And then, as I inched closer to my 30s, came the biggest fear of all.
I went through most of my 20s saying that I didn’t want to become a mom. One big reason was my focus on my career ― I wanted to get licensed as a psychologist and start my own practice before even considering children.
But then I met those goals, and I realized an even bigger factor influencing my decision was the fear of how my phobia would impact me during pregnancy and motherhood.
With my severe phobia of vomit, the idea of being pregnant and enduring morning sickness, and then raising a child who inevitably pukes ― likely on a regular basis ― was enough to make me want to call the whole thing off.
What if I had hyperemesis gravidarum (that thing Kate Middleton and my mother-in-law had where you vomit multiple times, DAILY?). What about when my future child vomits all over the car, all over their bed…or all over me? (The unpredictability of a surprise puke is especially scary for me.)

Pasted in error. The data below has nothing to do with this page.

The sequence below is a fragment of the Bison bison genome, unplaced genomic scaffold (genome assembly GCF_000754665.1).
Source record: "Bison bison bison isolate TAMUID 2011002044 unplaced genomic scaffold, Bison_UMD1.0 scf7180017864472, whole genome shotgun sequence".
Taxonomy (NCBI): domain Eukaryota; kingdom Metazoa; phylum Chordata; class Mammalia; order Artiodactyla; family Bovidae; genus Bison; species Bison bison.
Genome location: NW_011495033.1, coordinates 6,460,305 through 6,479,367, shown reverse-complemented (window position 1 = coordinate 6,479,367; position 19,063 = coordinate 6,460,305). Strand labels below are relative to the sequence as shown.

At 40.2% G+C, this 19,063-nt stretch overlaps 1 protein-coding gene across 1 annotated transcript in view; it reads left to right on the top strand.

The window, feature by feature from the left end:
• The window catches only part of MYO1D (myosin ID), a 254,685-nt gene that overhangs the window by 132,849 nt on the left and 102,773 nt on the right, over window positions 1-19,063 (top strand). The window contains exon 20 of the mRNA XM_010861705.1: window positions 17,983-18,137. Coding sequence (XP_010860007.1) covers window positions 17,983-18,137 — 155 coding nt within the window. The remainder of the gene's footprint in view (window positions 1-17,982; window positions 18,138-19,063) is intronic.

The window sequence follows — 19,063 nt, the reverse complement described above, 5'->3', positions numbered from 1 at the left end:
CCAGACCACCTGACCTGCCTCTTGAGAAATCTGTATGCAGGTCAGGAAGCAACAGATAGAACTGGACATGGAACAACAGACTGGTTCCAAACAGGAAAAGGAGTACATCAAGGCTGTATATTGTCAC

But ultimately, I didn’t want my anxiety to make such an important decision for me. I decided to seek treatment to face my fear. Exposure and Response Prevention Therapy (or ERP) is considered the most evidence-based treatment for phobias, OCD, panic attacks, and the like. I worked with a therapist to build what’s called an “anxiety hierarchy” to gradually tackle my fear of vomit. This included everything from cleaning up my cat’s hairballs, looking at pictures of vomit, and watching videos of people throwing up.
It was really hard, and I’m thankful that my therapist guided me through the process. ERP is known to be one of the most effective, but also most difficult, treatments to undergo. By sticking with it though, I saw that throwing up is survivable. Unpleasant, sure, but tolerable.
After the therapy, I was able to watch movies where people threw up. My panic attacks in cars became less frequent. But there was still my biggest fear left to face. For so long I let my phobia run my life. It was the ultimate form of birth control because there was no way I was going to let myself get pregnant. But now I was ready to stare my phobia in the face and say “not anymore.”